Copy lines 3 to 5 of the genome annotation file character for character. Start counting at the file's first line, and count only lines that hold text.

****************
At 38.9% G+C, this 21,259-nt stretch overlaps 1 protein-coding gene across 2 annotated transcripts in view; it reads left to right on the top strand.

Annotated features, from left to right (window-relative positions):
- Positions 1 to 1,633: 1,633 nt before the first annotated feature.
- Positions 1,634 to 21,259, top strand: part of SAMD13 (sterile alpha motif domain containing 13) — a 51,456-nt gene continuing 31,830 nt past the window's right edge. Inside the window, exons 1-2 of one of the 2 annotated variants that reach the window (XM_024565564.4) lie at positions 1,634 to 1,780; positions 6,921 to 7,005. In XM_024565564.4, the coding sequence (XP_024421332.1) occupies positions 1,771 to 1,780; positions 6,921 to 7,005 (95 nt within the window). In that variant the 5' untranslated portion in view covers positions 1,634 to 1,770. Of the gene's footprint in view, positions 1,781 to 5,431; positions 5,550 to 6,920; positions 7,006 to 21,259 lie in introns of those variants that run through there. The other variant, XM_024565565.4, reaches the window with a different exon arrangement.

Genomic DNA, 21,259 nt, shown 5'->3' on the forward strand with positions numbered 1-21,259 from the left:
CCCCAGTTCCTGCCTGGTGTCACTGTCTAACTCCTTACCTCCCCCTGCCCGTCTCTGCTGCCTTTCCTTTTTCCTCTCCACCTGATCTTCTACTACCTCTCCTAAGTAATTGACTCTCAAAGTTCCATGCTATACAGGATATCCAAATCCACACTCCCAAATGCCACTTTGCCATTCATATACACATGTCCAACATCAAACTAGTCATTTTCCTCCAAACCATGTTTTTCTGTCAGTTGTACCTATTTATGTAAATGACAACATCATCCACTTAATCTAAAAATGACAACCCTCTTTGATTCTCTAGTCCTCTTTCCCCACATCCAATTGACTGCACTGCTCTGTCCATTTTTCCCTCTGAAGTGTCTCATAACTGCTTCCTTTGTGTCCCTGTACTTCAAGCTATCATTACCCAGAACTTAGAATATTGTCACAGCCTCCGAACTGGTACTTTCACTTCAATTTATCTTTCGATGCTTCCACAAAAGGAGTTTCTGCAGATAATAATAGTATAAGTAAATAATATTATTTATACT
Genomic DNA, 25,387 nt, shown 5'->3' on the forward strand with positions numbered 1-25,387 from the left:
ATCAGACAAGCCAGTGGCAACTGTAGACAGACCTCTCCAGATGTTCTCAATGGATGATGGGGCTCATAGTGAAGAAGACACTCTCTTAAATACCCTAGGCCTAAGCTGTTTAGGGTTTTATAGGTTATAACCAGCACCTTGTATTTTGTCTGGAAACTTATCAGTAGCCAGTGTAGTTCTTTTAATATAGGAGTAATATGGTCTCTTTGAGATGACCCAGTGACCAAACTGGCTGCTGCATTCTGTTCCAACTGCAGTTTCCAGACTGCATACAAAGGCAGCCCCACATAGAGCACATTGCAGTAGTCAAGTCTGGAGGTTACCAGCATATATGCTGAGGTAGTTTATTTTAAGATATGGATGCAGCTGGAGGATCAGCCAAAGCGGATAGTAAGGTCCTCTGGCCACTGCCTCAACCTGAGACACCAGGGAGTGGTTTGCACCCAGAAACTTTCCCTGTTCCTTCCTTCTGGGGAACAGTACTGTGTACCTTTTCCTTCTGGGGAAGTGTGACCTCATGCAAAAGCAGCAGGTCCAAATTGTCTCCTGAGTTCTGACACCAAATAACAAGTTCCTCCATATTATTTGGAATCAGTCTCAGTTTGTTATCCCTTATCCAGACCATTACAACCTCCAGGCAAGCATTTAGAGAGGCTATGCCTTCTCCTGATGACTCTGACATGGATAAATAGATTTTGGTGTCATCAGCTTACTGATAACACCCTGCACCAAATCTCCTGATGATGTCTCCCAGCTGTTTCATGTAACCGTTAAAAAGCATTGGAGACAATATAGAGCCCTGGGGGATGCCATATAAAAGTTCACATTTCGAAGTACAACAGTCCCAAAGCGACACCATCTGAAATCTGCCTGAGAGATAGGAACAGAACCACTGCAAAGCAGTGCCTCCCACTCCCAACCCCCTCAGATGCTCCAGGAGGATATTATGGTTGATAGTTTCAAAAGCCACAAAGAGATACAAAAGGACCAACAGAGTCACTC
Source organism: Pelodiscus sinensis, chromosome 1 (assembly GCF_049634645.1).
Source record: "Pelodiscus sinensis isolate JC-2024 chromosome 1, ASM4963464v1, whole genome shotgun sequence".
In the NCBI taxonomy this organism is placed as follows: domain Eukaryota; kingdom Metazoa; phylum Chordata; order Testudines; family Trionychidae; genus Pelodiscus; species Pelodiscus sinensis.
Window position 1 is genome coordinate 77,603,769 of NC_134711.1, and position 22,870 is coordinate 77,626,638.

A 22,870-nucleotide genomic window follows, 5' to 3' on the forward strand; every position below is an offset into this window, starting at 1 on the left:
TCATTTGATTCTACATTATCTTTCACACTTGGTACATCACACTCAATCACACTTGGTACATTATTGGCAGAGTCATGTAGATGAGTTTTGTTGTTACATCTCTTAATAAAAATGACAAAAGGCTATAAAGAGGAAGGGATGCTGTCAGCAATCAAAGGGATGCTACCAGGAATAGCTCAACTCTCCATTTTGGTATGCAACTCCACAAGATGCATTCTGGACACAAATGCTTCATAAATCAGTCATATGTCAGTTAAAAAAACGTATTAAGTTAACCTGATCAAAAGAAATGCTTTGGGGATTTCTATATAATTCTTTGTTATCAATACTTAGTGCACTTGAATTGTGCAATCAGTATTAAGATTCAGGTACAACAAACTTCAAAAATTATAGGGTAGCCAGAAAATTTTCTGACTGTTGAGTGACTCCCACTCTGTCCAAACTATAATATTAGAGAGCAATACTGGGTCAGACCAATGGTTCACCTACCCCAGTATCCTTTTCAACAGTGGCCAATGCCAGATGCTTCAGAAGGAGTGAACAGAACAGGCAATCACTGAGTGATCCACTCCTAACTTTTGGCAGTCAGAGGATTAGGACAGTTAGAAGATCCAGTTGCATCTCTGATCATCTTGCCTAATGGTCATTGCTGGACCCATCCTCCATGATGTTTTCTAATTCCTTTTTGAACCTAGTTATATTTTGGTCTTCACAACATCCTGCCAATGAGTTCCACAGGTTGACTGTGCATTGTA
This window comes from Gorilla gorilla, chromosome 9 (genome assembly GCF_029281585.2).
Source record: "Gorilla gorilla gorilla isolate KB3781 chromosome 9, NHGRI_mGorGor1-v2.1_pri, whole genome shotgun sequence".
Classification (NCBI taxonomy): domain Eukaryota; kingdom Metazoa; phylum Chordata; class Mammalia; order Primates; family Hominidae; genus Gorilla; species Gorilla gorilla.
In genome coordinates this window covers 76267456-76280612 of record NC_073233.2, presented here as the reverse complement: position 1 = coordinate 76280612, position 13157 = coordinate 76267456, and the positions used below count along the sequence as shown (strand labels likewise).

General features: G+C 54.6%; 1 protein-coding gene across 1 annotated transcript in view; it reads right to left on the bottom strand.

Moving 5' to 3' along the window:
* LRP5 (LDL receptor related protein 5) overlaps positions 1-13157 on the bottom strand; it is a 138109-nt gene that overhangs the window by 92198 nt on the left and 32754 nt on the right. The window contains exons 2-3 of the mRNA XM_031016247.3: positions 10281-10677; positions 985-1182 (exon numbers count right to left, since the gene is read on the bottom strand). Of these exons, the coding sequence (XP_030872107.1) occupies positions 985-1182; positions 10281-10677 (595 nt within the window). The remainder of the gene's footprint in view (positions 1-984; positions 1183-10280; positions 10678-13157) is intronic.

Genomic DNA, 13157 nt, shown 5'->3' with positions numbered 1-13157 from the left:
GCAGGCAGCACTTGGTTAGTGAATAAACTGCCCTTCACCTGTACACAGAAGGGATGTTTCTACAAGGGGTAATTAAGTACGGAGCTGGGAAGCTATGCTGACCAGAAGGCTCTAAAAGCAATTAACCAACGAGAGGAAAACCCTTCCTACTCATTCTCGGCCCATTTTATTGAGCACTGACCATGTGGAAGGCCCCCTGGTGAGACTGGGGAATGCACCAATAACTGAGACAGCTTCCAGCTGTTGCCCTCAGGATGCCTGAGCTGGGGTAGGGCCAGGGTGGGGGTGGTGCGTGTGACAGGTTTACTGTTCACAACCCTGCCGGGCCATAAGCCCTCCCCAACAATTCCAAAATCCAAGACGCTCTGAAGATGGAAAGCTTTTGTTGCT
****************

- Positions 1 to 1,633: 1,633 nt before the first annotated feature.
- Positions 1,634 to 21,259, top strand: part of SAMD13 (sterile alpha motif domain containing 13) — a 51,456-nt gene continuing 31,830 nt past the window's right edge. Inside the window, exons 1-2 of one of the 2 annotated variants that reach the window (XM_024565564.4) lie at positions 1,634 to 1,780; positions 6,921 to 7,005. In XM_024565564.4, the coding sequence (XP_024421332.1) occupies positions 1,771 to 1,780; positions 6,921 to 7,005 (95 nt within the window). In that variant the 5' untranslated portion in view covers positions 1,634 to 1,770. Of the gene's footprint in view, positions 1,781 to 5,431; positions 5,550 to 6,920; positions 7,006 to 21,259 lie in introns of those variants that run through there. The other variant, XM_024565565.4, reaches the window with a different exon arrangement.

Genomic DNA, 21,259 nt, shown 5'->3' on the forward strand with positions numbered 1-21,259 from the left: